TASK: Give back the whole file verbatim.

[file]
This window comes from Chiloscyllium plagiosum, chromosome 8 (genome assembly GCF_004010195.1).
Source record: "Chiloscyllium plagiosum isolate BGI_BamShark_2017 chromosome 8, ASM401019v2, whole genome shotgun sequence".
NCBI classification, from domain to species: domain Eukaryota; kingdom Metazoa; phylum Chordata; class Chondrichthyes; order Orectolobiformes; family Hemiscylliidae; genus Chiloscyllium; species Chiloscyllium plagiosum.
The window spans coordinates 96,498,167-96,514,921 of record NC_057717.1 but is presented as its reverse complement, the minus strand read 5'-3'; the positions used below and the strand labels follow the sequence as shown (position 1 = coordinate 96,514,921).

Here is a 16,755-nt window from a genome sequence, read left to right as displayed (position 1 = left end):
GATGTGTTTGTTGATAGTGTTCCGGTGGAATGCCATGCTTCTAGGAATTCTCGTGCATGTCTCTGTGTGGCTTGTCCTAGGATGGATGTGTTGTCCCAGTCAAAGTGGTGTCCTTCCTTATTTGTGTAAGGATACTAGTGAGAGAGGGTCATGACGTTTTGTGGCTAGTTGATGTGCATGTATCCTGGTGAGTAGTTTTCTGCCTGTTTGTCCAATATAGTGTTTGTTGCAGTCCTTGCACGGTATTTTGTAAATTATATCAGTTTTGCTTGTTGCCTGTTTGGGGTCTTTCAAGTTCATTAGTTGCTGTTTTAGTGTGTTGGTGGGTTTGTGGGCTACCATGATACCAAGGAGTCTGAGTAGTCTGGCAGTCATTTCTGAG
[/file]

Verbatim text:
This window comes from Chiloscyllium plagiosum, chromosome 8 (genome assembly GCF_004010195.1).
Source record: "Chiloscyllium plagiosum isolate BGI_BamShark_2017 chromosome 8, ASM401019v2, whole genome shotgun sequence".
NCBI classification, from domain to species: domain Eukaryota; kingdom Metazoa; phylum Chordata; class Chondrichthyes; order Orectolobiformes; family Hemiscylliidae; genus Chiloscyllium; species Chiloscyllium plagiosum.
The window spans coordinates 96,498,167-96,514,921 of record NC_057717.1 but is presented as its reverse complement, the minus strand read 5'-3'; the positions used below and the strand labels follow the sequence as shown (position 1 = coordinate 96,514,921).

Here is a 16,755-nt window from a genome sequence, read left to right as displayed (position 1 = left end):
GATGTGTTTGTTGATAGTGTTCCGGTGGAATGCCATGCTTCTAGGAATTCTCGTGCATGTCTCTGTGTGGCTTGTCCTAGGATGGATGTGTTGTCCCAGTCAAAGTGGTGTCCTTCCTTATTTGTGTAAGGATACTAGTGAGAGAGGGTCATGACGTTTTGTGGCTAGTTGATGTGCATGTATCCTGGTGAGTAGTTTTCTGCCTGTTTGTCCAATATAGTGTTTGTTGCAGTCCTTGCACGGTATTTTGTAAATTATATCAGTTTTGCTTGTTGCCTGTTTGGGGTCTTTCAAGTTCATTAGTTGCTGTTTTAGTGTGTTGGTGGGTTTGTGGGCTACCATGATACCAAGGAGTCTGAGTAGTCTGGCAGTCATTTCTGAG